1 Peter chapter 2 focuses on a few key concepts including spiritual growth, a reminder of the duties and privileges of God’s people, as well as a reminder of the importance of submission to the authorities placed over us.
As a foundational part of this maturation process Peter specifies in verse 1 a few sins that we, as believers, are to “put off”, “put away”, or, in other words, avoid in our lives: malice, deceit, hypocrisy, envy, and slander.
Malice in a broad sense could be perceived to encompass all forms of wickedness; however, in a more precise sense, malice is settled overgrown anger. An anger that inflames and overwhelms your thoughts, leading you to design schemes of mischief or revenge.
Deceit, also known as guile, causes damage to another by using flattery, falsehoods, and delusions against someone else’s ignorance or weakness.
Hypocrisy, when looked at through the scope of religion, can be defined as counterfeit piety. On the other hand, hypocrisy in a civil context can be defined as counterfeit friendship. This is lived out when giving high compliments that you don’t really mean and when you make promises that you never intend to keep.
Envy is a grieving over the good and welfare of others - be that their abilities, prosperity, fame, or success.
And evil speaking refers to speaking against another or defaming them. Backbiting would be a great example of evil speaking.
Knowing that Peter is writing to a group of believers it almost seems a bit odd that the evils he is so forthright in cautioning to avoid are all things that you would, at first thought, not associate with true followers of Christ. Afterall, we as Christians are striving daily to reflect Christ more clearly and NONE of the things listed above are a reflection of Him, His character, or His heart. In fact, they are the exact opposite of who He is and who He has called us to be.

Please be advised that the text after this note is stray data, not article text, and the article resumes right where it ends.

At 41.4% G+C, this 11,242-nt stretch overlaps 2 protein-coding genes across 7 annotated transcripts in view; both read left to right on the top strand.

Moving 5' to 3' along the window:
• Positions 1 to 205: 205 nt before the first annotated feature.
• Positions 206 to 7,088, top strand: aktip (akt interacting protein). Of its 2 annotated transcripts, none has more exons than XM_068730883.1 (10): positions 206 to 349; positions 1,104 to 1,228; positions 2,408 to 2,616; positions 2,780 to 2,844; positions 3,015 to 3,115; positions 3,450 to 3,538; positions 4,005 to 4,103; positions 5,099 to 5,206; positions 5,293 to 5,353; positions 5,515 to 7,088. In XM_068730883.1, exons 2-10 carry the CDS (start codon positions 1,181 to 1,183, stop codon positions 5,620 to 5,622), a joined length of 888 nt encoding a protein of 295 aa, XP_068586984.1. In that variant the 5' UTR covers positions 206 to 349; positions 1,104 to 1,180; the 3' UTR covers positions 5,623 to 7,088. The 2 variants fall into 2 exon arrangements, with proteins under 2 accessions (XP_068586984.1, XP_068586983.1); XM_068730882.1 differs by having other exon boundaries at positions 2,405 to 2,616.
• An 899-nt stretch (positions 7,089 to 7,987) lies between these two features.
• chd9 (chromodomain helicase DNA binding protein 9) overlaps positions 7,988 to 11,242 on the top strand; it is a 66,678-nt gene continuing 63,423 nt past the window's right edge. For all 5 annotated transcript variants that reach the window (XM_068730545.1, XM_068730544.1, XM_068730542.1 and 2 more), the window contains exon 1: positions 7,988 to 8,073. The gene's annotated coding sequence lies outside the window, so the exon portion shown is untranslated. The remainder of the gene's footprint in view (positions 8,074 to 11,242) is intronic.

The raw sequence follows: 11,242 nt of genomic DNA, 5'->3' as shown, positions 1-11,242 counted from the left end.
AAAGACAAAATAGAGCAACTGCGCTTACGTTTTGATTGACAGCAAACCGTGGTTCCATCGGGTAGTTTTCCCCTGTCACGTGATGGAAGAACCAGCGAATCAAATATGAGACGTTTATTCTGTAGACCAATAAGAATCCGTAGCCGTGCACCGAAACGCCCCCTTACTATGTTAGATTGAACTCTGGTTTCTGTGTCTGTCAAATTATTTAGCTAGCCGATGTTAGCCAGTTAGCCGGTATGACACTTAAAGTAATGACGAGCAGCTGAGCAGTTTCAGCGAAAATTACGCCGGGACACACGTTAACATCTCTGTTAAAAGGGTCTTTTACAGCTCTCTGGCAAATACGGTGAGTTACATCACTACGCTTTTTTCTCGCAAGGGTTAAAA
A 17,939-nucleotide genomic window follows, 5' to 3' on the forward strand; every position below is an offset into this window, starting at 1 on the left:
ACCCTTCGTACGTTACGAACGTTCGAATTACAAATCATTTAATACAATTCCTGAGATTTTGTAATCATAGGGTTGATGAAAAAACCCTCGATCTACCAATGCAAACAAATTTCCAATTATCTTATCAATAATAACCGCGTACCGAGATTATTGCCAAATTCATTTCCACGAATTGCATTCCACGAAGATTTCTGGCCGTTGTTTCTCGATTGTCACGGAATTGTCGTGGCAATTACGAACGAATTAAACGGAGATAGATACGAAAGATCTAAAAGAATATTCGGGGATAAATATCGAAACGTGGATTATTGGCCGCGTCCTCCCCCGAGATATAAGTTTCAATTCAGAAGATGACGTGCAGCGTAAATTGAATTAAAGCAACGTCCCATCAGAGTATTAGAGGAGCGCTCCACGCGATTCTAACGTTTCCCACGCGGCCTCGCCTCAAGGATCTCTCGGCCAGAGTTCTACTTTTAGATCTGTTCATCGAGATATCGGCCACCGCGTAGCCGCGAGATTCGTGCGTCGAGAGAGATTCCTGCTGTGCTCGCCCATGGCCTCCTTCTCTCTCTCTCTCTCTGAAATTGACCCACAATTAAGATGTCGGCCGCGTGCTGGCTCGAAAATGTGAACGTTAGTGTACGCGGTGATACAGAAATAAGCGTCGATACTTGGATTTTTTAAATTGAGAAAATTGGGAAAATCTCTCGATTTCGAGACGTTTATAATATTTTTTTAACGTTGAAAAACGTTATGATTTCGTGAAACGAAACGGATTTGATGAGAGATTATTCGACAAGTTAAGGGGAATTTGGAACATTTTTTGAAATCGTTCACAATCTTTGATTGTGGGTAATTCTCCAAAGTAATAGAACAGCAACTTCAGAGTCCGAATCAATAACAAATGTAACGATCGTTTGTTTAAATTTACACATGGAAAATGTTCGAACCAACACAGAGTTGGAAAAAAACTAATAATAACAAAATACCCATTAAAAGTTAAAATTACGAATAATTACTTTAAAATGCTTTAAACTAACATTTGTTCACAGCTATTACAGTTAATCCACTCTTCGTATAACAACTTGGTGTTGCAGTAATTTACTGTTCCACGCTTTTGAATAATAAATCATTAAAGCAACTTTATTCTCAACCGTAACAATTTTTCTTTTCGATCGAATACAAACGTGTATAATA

When it comes to issues that are so blatantly “wrong”, it almost seems that Peter is offering a teaching that is a bit too elementary for his audience. But, as is true in everything, the Lord had a point and purpose for this teaching.
It is important to remember that even the most seasoned and matured Christians have to:
Be cautious of and on the lookout for sin because, though we are sanctified, we are still liable to temptations.
1 Peter 5:8 says, “Stay alert! Watch out for your great enemy, the devil. He prowls around like a roaring lion, looking for someone to devour.”
Remember that our best efforts given to God do not hold value if they are not done with the right heart and motivation.
1 Corinthians 13:1 says, “If I speak in the tongues of men and or angels, but not love, I am only a resounding gong or a clanging cymbal. If I have the gift of prophecy and can fathom all mysteries and all knowledge, and if I have a faith that can move mountains, but have not love, I am nothing.”
And 1 Corinthians 10:31 tells us to “do everything for the glory of God”
Friends, our motives, not just our actions, matter to God!